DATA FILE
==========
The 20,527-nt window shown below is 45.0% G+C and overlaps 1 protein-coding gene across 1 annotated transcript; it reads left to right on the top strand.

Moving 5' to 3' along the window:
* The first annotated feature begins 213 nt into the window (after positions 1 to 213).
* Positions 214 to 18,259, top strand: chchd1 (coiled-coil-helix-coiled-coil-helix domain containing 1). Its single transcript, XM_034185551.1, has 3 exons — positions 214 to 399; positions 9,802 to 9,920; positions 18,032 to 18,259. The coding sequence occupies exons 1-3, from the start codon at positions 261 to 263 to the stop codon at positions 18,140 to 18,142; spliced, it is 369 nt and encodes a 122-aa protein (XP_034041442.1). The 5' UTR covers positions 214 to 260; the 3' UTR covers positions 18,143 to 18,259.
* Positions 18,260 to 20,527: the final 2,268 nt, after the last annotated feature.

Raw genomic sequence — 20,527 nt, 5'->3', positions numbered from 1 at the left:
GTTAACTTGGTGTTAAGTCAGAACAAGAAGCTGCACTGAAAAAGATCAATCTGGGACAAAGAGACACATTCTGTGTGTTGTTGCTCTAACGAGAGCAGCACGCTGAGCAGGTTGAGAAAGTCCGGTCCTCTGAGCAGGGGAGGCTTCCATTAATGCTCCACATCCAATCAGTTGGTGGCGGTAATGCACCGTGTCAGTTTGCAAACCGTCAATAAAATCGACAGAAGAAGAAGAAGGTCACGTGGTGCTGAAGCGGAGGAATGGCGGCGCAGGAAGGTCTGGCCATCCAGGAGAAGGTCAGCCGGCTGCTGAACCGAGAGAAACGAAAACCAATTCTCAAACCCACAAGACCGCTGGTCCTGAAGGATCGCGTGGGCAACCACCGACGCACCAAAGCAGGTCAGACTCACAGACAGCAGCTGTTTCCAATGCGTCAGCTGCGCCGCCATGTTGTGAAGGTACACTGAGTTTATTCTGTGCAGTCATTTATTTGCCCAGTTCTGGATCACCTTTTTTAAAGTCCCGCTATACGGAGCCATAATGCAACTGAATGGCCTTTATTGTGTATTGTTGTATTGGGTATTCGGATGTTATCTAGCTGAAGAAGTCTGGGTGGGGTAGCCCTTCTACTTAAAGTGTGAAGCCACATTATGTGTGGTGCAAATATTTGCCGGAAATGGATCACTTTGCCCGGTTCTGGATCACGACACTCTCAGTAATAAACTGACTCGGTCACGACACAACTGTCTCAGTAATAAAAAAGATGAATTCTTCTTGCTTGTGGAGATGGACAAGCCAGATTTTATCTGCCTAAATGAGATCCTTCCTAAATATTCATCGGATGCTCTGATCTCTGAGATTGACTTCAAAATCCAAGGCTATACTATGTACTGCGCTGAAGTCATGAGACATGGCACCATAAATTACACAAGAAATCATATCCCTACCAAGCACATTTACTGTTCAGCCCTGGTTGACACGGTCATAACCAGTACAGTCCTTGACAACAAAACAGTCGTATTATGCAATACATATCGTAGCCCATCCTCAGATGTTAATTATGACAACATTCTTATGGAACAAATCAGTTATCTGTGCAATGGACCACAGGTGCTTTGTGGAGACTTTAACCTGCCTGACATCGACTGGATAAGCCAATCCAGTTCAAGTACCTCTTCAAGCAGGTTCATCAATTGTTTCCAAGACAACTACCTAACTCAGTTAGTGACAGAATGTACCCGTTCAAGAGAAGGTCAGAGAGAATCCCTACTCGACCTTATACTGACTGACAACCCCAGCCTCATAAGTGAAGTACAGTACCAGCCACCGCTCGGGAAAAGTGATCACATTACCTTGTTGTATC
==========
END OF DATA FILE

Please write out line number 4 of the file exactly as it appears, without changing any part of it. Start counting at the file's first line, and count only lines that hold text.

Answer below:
* Positions 214 to 18,259, top strand: chchd1 (coiled-coil-helix-coiled-coil-helix domain containing 1). Its single transcript, XM_034185551.1, has 3 exons — positions 214 to 399; positions 9,802 to 9,920; positions 18,032 to 18,259. The coding sequence occupies exons 1-3, from the start codon at positions 261 to 263 to the stop codon at positions 18,140 to 18,142; spliced, it is 369 nt and encodes a 122-aa protein (XP_034041442.1). The 5' UTR covers positions 214 to 260; the 3' UTR covers positions 18,143 to 18,259.